3/27     In the Great Swamp today I heard a couple of wood ducks, saw a mink, about 50 mallards, a few black ducks, about 10 geese, a downy woodpecker, blackbirds (only 2-4) and a grackle or starling taking a bath. Also, I saw a dead pigeon in the water that looked like it had been shot in the neck.  — Diana Lee

3/28     Gloomy rain, temps in mid-40s. The rivers swell, the streams roil with cascades, and yet the ice persists in all the lakes and ponds. This is the typical bloom time for the coltsfoot. Its sunny yellow face usually trims the roadsides now. The only flower blooming is skunk cabbage, able to melt its way up through the snow. Red maple trees are budding up giving the forest a blush, while willows turn bright yellow and green, subtle and appreciated signs of renewal.

Mud season begins in Kent as these spring temperatures start ground thaw at the top and the bottom – that is, at the surface and at the level that is in contact with bedrock – leaving the middle section to thaw last. Frozen ground turns to mud at 33°.

3/28     More rain and the possibility rises that the wood frogs and salamanders will migrate tonight. During the winter, wood frogs produce glucose that is circulated in their bloodstream and organs. This allows them to freeze solid without dying. When temperatures rise they begin to thaw as their hearts start beating again.

3/29     Last night’s rain did indeed thaw some wood frogs who were on their way to their natal ponds. Eight squashed specimens were counted on Bullet Hole Road. It also melted snow. Mounds of frozen white still linger in north-facing shady places, and Lakes Gleneida and Carmel are still solid ice. Many more expanses of lawn and forest are revealed for the first time in months.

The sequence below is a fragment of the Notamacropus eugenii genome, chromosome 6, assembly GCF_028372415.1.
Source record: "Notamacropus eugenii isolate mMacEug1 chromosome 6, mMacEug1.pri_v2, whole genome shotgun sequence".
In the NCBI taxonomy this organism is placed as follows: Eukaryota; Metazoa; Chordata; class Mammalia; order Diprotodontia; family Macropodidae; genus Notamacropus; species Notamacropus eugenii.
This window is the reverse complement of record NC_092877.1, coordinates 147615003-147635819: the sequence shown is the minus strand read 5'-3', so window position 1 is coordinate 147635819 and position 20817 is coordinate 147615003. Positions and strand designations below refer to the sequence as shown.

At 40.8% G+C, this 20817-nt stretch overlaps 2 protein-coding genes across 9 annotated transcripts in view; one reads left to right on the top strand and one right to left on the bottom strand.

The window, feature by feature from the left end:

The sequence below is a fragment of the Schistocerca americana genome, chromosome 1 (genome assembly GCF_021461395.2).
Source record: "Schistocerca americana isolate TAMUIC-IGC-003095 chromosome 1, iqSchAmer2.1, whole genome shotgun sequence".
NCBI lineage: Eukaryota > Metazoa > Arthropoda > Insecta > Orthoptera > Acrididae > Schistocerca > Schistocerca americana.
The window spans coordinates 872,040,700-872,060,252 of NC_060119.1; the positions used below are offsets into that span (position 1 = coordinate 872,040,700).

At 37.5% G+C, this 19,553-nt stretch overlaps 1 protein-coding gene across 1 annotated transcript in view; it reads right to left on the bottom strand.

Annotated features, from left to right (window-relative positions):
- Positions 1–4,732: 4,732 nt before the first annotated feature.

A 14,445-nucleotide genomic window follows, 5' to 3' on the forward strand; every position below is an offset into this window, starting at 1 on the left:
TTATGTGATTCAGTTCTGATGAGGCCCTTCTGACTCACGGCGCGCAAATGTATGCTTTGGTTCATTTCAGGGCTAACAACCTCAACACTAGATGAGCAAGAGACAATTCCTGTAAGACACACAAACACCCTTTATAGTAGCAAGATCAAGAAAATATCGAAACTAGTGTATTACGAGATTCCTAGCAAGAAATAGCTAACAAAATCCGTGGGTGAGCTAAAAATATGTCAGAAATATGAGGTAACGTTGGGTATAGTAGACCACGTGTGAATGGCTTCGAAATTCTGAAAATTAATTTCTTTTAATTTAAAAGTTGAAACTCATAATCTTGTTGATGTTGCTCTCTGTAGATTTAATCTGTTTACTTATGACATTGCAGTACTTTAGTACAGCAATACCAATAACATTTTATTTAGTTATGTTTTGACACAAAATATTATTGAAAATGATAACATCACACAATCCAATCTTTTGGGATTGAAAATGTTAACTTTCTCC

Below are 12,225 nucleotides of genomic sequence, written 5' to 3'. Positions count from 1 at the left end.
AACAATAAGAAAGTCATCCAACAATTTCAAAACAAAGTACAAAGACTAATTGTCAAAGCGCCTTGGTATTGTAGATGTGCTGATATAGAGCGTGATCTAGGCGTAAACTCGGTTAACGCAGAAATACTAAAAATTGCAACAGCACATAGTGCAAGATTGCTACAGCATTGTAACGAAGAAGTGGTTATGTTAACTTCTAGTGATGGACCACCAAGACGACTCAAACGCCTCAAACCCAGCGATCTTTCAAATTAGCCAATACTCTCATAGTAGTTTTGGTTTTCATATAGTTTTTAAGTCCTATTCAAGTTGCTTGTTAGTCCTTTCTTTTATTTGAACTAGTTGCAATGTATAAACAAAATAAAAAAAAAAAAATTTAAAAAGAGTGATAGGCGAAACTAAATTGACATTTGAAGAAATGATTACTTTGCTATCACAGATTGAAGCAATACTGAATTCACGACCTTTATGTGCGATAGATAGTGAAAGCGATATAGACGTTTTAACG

Downpours predicted tonight are likely: the whistle of the train in Patterson drifts all the way to middle Kent. That only happens when a low pressure system allows sounds to travel farther. Another sign of barometric pressure falling: the release of sweet odors from the soil…and yes…life renews.

3/30     “Phoebe, Phoebe!” The eastern phoebe announced its return this morning. Overnight two inches of rain melted the last of our winter’s whopping 69 inches of snow! I set traps last night, but salamanders were not moving yet. However John Foley found some as he reports below.

3/30     I went to a few pools last night in Sherman, CT, and it was raining too hard to enjoy being out. When I got home to Patterson, I heard the sounds of peepers echoing out from my “little pond.” The rain had let up and I walked down to the edges of the emergent marsh and found a few spotted sallys out and about in the water!  — John Foley

Photo of a spotted salamander (Ambystoma maculatum)

The sallies are out! – Photo: John Foley

3/31     The month began with ice and ends in ice: Boyds Corner Reservoir is drained while work is done on the Ashokan system. The eight-inch tables of ice, perforated by boulders as the water level drops, create an iceberg field. Look at the picture taken on the last day of March. Sigh.

Photo of Boyds Corner Reservoir turned into a jumble of icy blocks.

Boyds Corner Reservoir is still an ice field at the end of March – Photo: Beth Herr

In April, be alert for:

  • A total lunar eclipse on April 15
  • The Lyrids meteor shower peak on April 22
  • The jingle-bell-like call of the spring peepers, and the trill of the toads on days above 60°
  • Tree swallows, killdeer, wrens, song sparrows, and the first of the warblers to arrive (pine and palm usually). When will the juncos leave for the northern breeding grounds?
  • The papery beech leaves from last year falling when the new buds begin to grow. One day they are still hanging, the next they are all on the ground and the little beech buds look like cigars.

Photo of a beech With persistent leaves

Beech leaf skeletons – Photo: Beth Herr

Photo of a white oak with persistent leaves

White Oaks hang on to their leaves, too – Photo: Beth Herr

Join us:

  • At Clearpool Campus, Sunday April 6, 1-3 for an Amphibian Hunt for kids. Wear boots!